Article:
While I was living in Brazil, I had the amazing opportunity to travel around the country. In six months, I thought I could see basically everything. Boy, was I wrong! Brazil is massive and, because of the sheer distance between different areas, it requires a lot of time and money to see in its entirety. During my time there, I can’t even say I covered half of what I wanted to see. Most Brazilians can’t even claim to have seen it all.

Brazil is an extremely diverse country and it would take a lifetime to see every gem it has to offer. The good news is that no matter where in the country you go, Brazil has breathtaking beaches, food, and festivities to enjoy and remember for a lifetime.

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19 thoughts on “Mythbusting Brazil”

  1. Thanks for posting this! Brazil sometimes gets an underserved reputation in the media as being dangerous, but with common sense safety precautions you can have a great trip there. I had to laugh when you said a common misconception is that Brazilians speak Spanish. Do Americans really think that??? Haha.

  2. Maybe this was the case in your experience because you were mainly in Rio from the sound of it, but it is not expensive for me to live in Natal. A very nice hammock for 2 cost me 80 Riels, which was $20 at the time. To go to a churrascaria is very cheap and open on the street corners almost every night, very simple and not expensive at all. True that the life style is laid back and relaxed, except when it comes to futbol, but many Brasilians prefer to vacate the city when it comes January. They go to the US to get away from carnival. (They go to Miami) haha Overall I love living in Natal and think that it is a wonderful, funner and more enjoyable place to experience Natal because it doesn’t have the massive attention like Rio.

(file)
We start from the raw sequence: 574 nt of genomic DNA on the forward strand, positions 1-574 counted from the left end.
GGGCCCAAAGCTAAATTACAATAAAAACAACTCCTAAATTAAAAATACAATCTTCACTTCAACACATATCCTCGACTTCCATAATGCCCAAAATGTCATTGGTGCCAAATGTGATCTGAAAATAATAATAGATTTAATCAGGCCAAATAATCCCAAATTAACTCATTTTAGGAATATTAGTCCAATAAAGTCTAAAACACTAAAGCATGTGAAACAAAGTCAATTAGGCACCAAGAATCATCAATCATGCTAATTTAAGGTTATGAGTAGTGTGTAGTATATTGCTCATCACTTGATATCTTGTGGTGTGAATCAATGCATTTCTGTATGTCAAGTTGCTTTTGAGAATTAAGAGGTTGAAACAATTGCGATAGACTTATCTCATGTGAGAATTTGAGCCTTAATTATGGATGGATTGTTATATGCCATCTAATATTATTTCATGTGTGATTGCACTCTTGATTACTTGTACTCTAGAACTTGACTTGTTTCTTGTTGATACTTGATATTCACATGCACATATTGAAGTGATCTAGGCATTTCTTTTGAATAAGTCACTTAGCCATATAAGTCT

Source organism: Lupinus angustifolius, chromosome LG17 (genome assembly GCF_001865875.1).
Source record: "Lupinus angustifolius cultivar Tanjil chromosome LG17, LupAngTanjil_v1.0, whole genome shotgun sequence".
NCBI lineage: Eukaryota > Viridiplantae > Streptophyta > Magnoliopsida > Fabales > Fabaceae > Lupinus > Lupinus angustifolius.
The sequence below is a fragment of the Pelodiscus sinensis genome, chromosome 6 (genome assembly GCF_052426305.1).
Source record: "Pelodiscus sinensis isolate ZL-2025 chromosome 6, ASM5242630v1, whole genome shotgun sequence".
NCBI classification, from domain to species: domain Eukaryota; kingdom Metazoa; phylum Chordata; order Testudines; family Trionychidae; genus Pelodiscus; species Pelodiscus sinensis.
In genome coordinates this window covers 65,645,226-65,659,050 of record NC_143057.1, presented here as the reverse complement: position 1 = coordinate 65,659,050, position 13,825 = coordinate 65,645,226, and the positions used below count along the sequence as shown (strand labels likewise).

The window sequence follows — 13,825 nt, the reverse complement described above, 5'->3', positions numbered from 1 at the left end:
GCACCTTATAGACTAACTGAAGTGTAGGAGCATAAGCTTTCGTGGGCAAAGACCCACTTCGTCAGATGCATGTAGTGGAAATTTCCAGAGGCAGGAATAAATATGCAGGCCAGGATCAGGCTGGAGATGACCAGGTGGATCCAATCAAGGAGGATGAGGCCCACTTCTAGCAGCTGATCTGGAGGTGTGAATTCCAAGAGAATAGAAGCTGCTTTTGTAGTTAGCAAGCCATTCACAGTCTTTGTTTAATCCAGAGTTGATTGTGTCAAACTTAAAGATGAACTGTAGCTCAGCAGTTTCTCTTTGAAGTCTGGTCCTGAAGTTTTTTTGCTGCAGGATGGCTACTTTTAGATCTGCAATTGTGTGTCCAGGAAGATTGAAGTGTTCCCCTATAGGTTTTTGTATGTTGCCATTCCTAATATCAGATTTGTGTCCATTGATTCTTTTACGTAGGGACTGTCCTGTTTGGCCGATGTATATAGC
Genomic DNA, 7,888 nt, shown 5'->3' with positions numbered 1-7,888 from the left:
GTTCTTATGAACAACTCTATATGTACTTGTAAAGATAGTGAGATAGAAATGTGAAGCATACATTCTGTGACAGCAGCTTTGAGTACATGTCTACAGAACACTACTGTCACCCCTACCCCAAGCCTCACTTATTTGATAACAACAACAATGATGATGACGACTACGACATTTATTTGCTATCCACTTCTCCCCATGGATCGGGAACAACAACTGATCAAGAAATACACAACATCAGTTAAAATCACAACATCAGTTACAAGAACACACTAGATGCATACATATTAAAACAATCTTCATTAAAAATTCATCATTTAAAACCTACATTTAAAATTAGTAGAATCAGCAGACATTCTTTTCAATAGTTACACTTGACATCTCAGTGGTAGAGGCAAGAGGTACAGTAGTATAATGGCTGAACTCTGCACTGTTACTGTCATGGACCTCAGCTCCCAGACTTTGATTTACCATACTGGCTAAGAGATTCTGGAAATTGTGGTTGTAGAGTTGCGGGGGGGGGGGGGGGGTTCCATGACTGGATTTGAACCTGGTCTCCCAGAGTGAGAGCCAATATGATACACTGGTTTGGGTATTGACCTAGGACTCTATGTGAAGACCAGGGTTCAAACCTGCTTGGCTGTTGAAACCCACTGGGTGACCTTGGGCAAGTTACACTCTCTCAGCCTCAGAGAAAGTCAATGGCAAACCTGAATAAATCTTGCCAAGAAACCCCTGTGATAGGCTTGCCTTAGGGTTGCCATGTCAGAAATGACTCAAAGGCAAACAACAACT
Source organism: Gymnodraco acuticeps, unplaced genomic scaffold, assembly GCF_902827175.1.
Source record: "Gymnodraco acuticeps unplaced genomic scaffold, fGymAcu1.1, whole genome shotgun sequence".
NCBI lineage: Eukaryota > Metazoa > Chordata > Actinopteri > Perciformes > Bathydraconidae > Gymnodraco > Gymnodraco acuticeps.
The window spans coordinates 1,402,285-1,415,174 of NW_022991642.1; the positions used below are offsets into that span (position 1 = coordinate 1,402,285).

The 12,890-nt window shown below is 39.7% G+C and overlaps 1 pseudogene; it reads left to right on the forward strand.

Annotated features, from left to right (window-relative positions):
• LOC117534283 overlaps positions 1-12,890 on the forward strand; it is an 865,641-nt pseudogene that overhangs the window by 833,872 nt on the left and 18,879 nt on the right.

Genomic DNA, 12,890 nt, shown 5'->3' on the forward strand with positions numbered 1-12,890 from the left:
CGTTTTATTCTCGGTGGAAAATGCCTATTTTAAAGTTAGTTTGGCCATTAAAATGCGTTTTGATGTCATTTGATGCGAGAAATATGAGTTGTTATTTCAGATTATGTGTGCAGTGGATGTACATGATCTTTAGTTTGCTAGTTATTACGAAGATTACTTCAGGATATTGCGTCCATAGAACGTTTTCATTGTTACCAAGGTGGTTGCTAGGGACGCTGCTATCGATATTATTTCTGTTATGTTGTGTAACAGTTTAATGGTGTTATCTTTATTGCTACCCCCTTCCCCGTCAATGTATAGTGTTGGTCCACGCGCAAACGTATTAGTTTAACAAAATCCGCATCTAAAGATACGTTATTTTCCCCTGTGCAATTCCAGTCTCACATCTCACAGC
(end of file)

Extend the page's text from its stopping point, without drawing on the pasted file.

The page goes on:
3. Hi, I am loving reading about your experiences. I love photography, but also would love to remain safe; what kinds of cameras are safe to bring? & do you have any suggestions about photographing when visiting? Thank you in advance!

    1. Hopefully Kay can chime in, but when I traveled in South America I followed a couple precautions:
      – I insured all of my equipment before I left home.
      – When I was visiting less safe areas I usually carried just my point and shoot (which is more discrete) and left my big camera at the hotel.
      – When I went out after dark I usually left all my cameras at home and only carried a set amount ofm oney.

  4. Nice list. I have to mention that although imports are very expensive all over, prices in Rio and other tourist areas are way higher than in other cities. Here in Uberlandia, Minas Gerais (population 650,000), dinner at the closest churrascaria to my house is $12 a person (including the 10% service, but without beverage.) I don’t eat there very often, however, since compared to the $4 or so I pay for a meal at a self-serve restaurant, it is quite expensive!

  5. Great post – I’m interested in visiting Brazil and I have to admit whenenver I mention it people say it’s unsafe and ask if I can speak Spanish. There are so many wrong preconceptions – thanks for busting these myths

  6. I´d love to see the Rio Carnival! I get that the accommodation prices must double, or even triple, at this time of the year, but it would definitely be worth every penny, I imagine — more colorful and crazier version of Mardi Gras!:)